Throughout high school and into college, I spent my summers and weekends working in a commercial greenhouse. Elm Court Greenhouse was built in the late 1800’s and at the time provided the Vanderbilt family’s summer home with a variety of fruits, vegetables and flowers for the “Big House”. It was here as a teenager that I was introduced to the so-called magic of Roundup weed killer.
Roundup, a non-selective systemic herbicide produced by Monsanto, kills almost anything it is sprayed upon. I first used it one summer on a small area between two greenhouses that was difficult to mow. The greenhouse had side vents open during the warm weather. Uncontrolled weeds meant their seeds could drift into the houses and contaminate the growing beds with undesirable plants. Tony Fiorini, the burly Italian owner who could not do anything fast enough, grumbled for the gallon of Roundup he kept in the basement by the massive furnace used to heat the greenhouses. We sprayed it on the area between the houses and left it until the next day. By the next morning the entire area was completely brown, looking like those eerie pictures from the dropping of the first atomic bombs. Could this stuff really be good to use? I wondered. What if I got it on my skin? What if there were animals living where we sprayed? I didn’t like it and felt uncomfortable ever using it again.
The Roundup debate has continued to be a hot topic since Monsanto introduced it in the 1970’s. Some countries (not ours) have considered banning the use of Roundup. Monsanto has developed genetically modified seeds to increase their resistance to Roundup. These Roundup Ready Seeds allow the grower to continue spraying their crops with Roundup post emergence and not worry about killing them. Farmers who use them sign non-compete agreements with Monsanto enforced by a team of lawyers and field agents. There is an argument for increased crop yields and decreased labor costs to the farmer. But at what cost? The dangers of monoculture, unknown side effects of genetically modified organisms (GMO), the overuse of chemicals and runoff into streams and lakes, and the evolutionary effect on a generation of super weeds resistant to increasing levels of deadly Roundup are just of a few of the possible dangers.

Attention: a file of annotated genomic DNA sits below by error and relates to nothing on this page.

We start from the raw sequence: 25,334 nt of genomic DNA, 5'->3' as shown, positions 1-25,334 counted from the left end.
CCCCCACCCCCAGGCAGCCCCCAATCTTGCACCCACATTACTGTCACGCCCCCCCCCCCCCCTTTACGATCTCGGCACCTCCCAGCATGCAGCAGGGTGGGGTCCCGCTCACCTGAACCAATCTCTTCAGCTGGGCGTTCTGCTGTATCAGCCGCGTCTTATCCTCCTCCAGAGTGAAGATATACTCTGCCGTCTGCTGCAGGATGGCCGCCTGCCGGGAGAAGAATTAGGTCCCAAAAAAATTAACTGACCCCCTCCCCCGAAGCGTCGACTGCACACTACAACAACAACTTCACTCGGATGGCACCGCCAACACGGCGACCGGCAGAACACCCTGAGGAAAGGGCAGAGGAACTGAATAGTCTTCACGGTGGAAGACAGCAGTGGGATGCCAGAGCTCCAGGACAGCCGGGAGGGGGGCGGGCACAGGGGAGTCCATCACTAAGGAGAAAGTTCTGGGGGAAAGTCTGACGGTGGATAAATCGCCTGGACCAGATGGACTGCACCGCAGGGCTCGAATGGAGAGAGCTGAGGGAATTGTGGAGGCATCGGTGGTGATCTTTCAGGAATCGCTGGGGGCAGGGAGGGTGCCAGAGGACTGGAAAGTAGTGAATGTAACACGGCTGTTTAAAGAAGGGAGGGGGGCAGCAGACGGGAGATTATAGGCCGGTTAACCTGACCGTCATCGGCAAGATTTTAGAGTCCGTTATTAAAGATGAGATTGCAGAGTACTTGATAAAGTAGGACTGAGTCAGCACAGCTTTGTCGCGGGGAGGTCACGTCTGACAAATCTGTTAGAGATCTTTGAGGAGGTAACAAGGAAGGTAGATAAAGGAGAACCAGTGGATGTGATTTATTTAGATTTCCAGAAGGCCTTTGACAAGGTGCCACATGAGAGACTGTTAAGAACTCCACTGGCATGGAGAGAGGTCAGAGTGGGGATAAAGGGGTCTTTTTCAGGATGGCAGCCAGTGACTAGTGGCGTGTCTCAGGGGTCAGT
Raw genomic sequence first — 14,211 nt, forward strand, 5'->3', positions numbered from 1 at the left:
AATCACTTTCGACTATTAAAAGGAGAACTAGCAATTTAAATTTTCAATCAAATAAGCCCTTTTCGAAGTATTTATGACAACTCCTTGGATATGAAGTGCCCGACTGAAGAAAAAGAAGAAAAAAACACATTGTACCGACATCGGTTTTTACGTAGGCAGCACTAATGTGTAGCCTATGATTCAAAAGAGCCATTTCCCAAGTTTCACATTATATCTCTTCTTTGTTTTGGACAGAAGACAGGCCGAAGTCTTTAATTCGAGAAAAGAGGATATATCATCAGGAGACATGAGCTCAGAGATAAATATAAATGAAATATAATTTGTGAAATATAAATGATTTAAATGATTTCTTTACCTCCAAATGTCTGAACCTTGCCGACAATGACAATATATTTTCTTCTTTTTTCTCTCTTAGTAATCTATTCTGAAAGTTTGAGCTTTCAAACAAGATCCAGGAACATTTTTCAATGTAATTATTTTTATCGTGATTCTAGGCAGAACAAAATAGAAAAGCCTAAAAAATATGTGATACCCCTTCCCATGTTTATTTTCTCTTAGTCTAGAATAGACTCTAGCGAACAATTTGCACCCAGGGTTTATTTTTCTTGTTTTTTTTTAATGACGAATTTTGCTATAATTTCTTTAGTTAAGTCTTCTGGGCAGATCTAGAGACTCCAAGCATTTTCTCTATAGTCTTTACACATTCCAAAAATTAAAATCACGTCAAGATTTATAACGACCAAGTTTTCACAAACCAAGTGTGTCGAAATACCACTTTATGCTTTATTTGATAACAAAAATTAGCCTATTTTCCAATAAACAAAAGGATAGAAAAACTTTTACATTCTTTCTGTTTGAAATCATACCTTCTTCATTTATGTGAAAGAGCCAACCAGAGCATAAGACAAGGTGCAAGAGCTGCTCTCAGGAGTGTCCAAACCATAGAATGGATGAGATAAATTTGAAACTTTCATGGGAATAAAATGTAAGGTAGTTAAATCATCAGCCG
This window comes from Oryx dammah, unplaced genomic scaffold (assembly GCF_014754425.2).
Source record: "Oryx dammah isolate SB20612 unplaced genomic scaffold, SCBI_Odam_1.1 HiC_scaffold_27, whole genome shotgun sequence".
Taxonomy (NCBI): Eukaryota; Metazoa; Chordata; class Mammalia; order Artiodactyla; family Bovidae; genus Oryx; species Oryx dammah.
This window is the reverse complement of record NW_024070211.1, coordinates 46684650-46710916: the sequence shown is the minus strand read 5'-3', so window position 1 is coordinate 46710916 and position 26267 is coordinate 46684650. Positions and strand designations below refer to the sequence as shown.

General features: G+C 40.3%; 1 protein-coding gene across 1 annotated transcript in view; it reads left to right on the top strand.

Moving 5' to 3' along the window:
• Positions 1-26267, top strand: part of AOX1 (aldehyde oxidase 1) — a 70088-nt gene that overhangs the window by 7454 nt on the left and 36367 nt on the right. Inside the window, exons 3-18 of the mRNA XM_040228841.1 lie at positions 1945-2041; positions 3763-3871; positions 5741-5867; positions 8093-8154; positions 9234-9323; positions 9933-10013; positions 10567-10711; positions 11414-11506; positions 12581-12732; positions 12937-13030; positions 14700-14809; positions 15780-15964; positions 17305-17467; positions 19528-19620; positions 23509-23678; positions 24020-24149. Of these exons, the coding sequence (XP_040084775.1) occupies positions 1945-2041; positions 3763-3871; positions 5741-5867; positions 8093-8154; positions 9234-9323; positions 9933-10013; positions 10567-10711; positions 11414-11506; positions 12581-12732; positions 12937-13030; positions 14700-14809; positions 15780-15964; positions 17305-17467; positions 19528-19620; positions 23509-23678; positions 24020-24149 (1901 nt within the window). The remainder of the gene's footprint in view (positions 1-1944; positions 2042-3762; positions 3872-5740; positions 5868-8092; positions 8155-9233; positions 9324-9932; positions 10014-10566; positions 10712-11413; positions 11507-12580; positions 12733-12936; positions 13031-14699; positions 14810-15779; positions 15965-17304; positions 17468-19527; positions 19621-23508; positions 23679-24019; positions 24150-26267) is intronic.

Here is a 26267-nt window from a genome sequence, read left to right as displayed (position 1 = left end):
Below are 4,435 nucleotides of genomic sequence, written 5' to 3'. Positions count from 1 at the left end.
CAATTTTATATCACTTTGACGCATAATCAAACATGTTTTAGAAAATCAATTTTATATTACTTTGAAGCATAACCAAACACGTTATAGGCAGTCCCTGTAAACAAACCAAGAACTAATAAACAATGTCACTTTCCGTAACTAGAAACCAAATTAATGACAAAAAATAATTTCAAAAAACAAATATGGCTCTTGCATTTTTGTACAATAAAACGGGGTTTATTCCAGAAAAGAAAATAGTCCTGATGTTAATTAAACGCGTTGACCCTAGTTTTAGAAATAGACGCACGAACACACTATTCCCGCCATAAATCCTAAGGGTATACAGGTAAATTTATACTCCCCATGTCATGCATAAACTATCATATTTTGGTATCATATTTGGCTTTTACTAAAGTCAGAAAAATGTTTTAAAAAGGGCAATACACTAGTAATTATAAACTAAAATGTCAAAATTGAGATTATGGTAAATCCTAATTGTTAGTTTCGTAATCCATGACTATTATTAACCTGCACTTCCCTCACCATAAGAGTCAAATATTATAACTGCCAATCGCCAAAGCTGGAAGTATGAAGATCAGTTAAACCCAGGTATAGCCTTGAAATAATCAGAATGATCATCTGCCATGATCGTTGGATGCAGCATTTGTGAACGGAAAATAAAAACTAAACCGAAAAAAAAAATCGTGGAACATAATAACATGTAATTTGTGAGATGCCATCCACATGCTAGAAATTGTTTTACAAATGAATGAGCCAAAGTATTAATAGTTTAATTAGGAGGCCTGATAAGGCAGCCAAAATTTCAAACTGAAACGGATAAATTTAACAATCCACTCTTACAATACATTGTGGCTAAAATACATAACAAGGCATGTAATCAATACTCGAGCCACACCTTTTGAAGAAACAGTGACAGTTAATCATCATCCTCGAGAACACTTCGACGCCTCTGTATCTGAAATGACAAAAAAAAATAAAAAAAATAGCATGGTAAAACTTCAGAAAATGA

At Big Bowl, we do not support the use of GMO’s in our food chain. We seek out and support non-gmo food sources. We support local farms, including Heritage Prairie Farm, who do not use herbicides or chemicals in the production of the food we serve our guest. Heritage Prairie is committed to using heirloom varieties available through the Seed Savers network of family farms. We source local food producers committed to sustainable practices and we encourage our guests to do the same.